Archive for Université de Paris

Statistical Demography by Adrian Raftery [lectures]

Posted in Statistics, University life with tags , , , , , , , on September 27, 2021 by xi'an

ring of fire [jatp]

Posted in Mountains, pictures, Travel, University life with tags , , , , , , , , , , , on September 4, 2021 by xi'an

While leisurely biking in Paris the previous (grey) weekend, my wife and I stopped by the entrance to the Jardin des Plantes, in front of a (grey) renovated building of l’Institut de physique du globe, where we both attended (maths) lectures in the 1980’s. I had noticed the renovation years ago and in particular the red neon fractured line going over the faces of the building, but never considered it had a specific meaning.In fact, the apparent random walk has nothing random as it reproduces the Ring of Fire, a Fuller projection of the continuum of volcanoes that ring the Pacific Ocean. (This sculpture was created by Angela Detanico et Rafael Lain.)

Jean-Paul Benzécri (1932-2019)

Posted in Books, pictures, Statistics, University life with tags , , , , , , , , , , on December 3, 2019 by xi'an

I learned last weekend that Jean-Paul Benzécri had died earlier in the week. He was a leading and charismatic figure of the French renewal in data analysis (or analyse des données) that used mostly algebraic tools to analyse large datasets, while staying as far as possible from the strong abstraction of French statistics at that time. While I did not know him on a personal basis, I remember from my lecturer years there that he used to come to Institut de Statistique de l’Université de Paris (ISUP), Université Pierre et Marie Curie, once a week and meet with a large group of younger statisticians, students and junior faculty, and then talk to them for long hours while walking back and forth along the corridor in Jussieu. Showing extreme dedication from the group as this windowless corridor was particularly ghastly! (I also remember less fondly hours spent over piles and piles of SAS printout trying to make sense of multiple graphs of projections produced by these algebraic methods and feeling there were too many degrees of freedom for them to feel rigorous enough.)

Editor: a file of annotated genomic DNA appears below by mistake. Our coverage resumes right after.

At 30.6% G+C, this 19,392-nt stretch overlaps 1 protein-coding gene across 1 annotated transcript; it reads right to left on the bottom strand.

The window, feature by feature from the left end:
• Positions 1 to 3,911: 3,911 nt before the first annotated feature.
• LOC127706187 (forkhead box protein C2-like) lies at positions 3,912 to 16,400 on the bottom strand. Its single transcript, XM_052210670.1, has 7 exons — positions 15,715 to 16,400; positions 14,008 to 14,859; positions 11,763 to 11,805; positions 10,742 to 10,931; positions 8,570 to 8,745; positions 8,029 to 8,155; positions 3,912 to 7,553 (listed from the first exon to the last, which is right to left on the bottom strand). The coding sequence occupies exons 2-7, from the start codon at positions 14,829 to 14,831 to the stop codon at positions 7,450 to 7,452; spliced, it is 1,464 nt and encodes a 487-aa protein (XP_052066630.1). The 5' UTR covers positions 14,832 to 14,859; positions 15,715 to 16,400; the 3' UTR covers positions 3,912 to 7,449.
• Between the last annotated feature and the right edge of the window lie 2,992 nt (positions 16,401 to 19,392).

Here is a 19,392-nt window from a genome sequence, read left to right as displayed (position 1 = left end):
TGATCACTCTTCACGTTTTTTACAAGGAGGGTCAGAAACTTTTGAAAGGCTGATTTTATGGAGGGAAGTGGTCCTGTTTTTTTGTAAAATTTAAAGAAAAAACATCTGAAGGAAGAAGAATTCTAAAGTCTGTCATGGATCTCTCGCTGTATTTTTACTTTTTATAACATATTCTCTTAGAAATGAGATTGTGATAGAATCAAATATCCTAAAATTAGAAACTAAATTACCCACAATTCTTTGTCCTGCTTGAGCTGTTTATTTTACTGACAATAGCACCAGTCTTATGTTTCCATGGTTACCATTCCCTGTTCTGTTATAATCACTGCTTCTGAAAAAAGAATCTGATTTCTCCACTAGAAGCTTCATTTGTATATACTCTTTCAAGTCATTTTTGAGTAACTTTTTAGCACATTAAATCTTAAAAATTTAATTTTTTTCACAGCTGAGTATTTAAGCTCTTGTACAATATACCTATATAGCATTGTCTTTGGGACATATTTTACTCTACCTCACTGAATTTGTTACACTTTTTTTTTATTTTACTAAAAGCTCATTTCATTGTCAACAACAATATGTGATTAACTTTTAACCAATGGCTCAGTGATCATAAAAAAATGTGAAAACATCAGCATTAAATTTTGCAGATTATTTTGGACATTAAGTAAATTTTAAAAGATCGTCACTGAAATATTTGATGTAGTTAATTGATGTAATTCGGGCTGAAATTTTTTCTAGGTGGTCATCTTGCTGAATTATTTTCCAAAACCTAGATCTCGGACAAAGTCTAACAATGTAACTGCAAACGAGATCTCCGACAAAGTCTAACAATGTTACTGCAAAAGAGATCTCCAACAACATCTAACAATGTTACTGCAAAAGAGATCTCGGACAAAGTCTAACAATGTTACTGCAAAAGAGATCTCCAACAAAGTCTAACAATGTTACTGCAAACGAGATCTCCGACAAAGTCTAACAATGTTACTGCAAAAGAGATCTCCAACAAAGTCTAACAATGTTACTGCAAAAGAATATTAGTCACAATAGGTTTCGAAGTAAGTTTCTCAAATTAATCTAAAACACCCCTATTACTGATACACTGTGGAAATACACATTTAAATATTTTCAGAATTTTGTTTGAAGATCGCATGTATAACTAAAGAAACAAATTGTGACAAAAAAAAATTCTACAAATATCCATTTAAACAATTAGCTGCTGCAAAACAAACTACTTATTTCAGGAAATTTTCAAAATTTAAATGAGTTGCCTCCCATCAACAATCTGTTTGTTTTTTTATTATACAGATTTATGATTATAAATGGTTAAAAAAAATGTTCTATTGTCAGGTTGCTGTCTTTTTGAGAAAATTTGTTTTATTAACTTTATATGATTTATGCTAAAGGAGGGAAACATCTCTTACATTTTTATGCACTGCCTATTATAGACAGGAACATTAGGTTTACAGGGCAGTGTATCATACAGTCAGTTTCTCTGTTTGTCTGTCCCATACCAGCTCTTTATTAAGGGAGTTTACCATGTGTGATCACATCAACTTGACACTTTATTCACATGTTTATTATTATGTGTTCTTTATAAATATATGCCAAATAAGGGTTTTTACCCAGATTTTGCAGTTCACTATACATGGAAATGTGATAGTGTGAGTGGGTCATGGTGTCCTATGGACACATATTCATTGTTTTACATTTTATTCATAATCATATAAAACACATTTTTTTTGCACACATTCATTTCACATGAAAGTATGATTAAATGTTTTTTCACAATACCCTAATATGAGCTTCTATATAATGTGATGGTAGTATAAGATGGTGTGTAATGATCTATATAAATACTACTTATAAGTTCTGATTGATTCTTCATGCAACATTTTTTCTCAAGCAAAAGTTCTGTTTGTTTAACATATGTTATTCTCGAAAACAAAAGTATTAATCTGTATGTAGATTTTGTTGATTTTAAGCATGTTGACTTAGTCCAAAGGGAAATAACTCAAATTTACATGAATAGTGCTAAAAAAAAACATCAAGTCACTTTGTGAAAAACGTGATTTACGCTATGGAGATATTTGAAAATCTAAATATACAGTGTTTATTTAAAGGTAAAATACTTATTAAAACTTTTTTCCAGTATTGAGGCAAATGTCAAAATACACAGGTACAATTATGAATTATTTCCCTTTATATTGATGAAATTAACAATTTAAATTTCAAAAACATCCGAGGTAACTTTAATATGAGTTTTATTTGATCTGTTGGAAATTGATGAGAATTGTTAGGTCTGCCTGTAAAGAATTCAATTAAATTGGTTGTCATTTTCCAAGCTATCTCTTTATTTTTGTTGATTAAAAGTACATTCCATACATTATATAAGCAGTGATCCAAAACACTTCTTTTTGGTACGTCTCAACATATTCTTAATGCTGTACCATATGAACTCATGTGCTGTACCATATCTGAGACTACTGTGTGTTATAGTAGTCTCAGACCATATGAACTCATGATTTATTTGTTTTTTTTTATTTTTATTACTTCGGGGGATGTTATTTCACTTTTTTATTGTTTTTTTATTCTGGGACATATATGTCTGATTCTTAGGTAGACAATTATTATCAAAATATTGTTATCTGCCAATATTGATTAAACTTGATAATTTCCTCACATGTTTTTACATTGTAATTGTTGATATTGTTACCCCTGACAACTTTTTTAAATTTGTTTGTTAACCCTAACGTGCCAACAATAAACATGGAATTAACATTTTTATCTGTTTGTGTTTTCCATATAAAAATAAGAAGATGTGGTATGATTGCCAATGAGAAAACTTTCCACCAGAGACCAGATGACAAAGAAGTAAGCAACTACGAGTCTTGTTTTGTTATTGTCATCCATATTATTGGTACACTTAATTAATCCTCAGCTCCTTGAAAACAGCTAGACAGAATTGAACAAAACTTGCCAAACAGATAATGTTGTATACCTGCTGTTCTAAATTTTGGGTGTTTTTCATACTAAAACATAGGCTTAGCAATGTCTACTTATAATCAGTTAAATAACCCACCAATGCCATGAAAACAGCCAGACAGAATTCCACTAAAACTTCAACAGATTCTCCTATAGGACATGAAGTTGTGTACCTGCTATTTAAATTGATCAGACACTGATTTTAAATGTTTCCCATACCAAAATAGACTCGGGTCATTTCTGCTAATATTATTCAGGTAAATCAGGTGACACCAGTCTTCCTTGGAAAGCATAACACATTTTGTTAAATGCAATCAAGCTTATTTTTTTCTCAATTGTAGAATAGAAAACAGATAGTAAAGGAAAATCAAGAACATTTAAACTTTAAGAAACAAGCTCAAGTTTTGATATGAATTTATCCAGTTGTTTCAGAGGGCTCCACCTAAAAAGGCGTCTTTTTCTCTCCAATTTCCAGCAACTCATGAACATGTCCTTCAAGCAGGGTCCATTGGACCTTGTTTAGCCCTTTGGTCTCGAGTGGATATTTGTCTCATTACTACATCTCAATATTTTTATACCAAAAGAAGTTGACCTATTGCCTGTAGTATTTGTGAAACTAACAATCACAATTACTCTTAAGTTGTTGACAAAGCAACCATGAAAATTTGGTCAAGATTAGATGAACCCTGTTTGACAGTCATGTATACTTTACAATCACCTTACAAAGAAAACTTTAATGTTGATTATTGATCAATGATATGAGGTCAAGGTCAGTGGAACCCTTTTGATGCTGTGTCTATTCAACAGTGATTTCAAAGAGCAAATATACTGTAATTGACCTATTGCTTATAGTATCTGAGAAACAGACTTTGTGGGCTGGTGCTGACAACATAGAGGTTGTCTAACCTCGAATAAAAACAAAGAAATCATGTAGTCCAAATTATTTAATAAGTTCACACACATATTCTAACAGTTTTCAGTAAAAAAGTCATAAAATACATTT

poverty of medieval students

Posted in Books, Kids, pictures, Travel, University life with tags , , , , on March 11, 2017 by xi'an

enclosure of the "new" court, St John's College, Cambridge, Jan. 27, 2012While waiting for a new staff card in the Human Resources building at the University of Warwick, I browsed through a THE issue and came upon this rather bizarre article by Jack Grove, reporting on a scholarly paper on the tuition and living fees of medieval students, i.e. around the 14th and 15th centuries in Britain, France, or Italy [which did not exist at the time]. Bizarre in that it seemed obvious to me that education in the Middle Ages was severely restricted to a tiny margin of the society…

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